The first one is the business side: understanding the strategy, financials, planning, operations, product services, marketing, etc. Basically, all that comes together to make a business functional.
The second one is the people side: the individuals that make the systems work together and fulfill the organization's purpose.
Because many entrepreneurs frequently start out by themselves, they typically will focus more on the functional side of things to build enough of a profitable business to, let's say, start paying themselves.
But what happens is, as the business starts to grow, they still heavily favor the functional side to the detriment of the people side.
So what can micro-business owners do to ensure that they are growing the people at the same time as the business?
The first thing is to understand how leaders make the difference....
Typically an organization's mission and core values are shared with new team members as part of some form of onboarding activity.
Then, they may be repeated at a yearly meeting of sorts. And maybe at that yearly meeting of sorts there's also going to be goal sharing and various ways that progress will be measured.
And for most organizations, that's pretty much the extent of the team member's exposure to ongoing strategy, the mission, and the values.
Basically, “Here's how we're going to measure and here's where we're going.” And that's pretty much it. It's sporadic and it's vague.
So what can a leader do to help create more opportunities for team members to connect with that broader picture?
The very first thing to verify is whether the elements are clear. Do individual team members understand what is the organization's vision, its mission, and its goals?
It's one thing to share these with the team. It’s another to know that they...
Like many leadership skills, having the ability to build trust begins with recognizing the importance of this activity and understanding the necessity to behave in a manner that will contribute to the development of that much desired trust and credibility.
Yes, some believe that having positional power automatically entitles them to this precious attitude, but I feel that this is actually compliance and not really trust. And to have a truly highly-functioning team, it's essential to build trust, not just have compliance.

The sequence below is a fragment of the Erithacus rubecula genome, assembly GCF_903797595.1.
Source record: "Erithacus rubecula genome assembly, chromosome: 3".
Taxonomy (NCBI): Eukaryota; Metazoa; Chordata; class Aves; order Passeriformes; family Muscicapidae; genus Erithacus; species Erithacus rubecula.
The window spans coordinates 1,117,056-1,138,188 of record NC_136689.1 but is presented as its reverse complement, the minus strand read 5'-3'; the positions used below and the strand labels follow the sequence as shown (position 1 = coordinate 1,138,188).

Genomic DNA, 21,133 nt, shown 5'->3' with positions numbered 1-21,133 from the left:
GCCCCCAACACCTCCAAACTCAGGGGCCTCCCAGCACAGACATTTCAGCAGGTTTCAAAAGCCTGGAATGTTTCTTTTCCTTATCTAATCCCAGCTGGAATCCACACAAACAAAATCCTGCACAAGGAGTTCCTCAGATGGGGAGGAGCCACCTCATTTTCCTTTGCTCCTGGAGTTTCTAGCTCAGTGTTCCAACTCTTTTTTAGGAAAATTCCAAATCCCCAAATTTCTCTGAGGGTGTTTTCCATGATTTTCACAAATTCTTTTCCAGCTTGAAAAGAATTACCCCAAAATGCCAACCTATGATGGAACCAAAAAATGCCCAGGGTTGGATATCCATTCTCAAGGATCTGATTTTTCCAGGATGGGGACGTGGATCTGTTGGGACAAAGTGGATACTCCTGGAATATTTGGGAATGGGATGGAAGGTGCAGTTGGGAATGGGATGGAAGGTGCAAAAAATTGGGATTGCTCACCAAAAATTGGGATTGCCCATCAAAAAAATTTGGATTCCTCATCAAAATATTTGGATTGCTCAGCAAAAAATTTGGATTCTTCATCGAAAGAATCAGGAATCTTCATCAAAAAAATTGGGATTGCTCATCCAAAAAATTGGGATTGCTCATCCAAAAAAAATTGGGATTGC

So what are some strategies that can help us build trust?
It all starts with open communication. Share information about the decisions and the associated actions. Be clear about your intentions, about the goals.
That doesn't mean being careless and justifying everything by saying it’s “speaking the truth”. We can't just come in and say whatever and start blaming and finger-pointing and throwing people under the bus because...
When evaluating how our business is doing, we tend to gravitate toward stats. Numbers are that objective measure of growth or signal that there are significant issues that need to be addressed.
I know, for me, digging into numbers is that comfortable place. I just love it when I analyze the impact of implemented strategies. Okay… I don't always love it when the results aren't what I was hoping for, but it's certainly that fairly objective measure where I can really see whether the strategies are working or not.
But, as much as stats are essential – and a good SWOT – one aspect that is frequently neglected is measuring whether we’re remaining creative.
Creativity is key in helping entrepreneurs stand out from the crowd and gain a competitive edge.
So, in which ways do we employ creativity to ensure we’re driving innovation and growth?
One way is in recognizing opportunity. In another article, I talked about how to separate that...
Recently, I was chatting with a fellow business owner about training their new leaders. As part of that conversation, we talked about the importance of new leaders finding ways to build their leadership confidence.
There are some very real consequences to both having leaders who are recklessly confident and those who are unjustifiably insecure.
So how do we create conditions that will encourage new leaders to find that middle ground where they are both confident yet still able to lead with humility?
Ideally, it starts before you promote them. If you have a tendency of promoting internally, then you've probably already identified individuals that you feel would make great formal leaders.
And before you just assume that they want that responsibility, check with them because they may not be interested. Not everyone wants to lead a team. It doesn't make them bad people or bad employees! It's just a choice.
Some people love what they do right now and they want to do it for...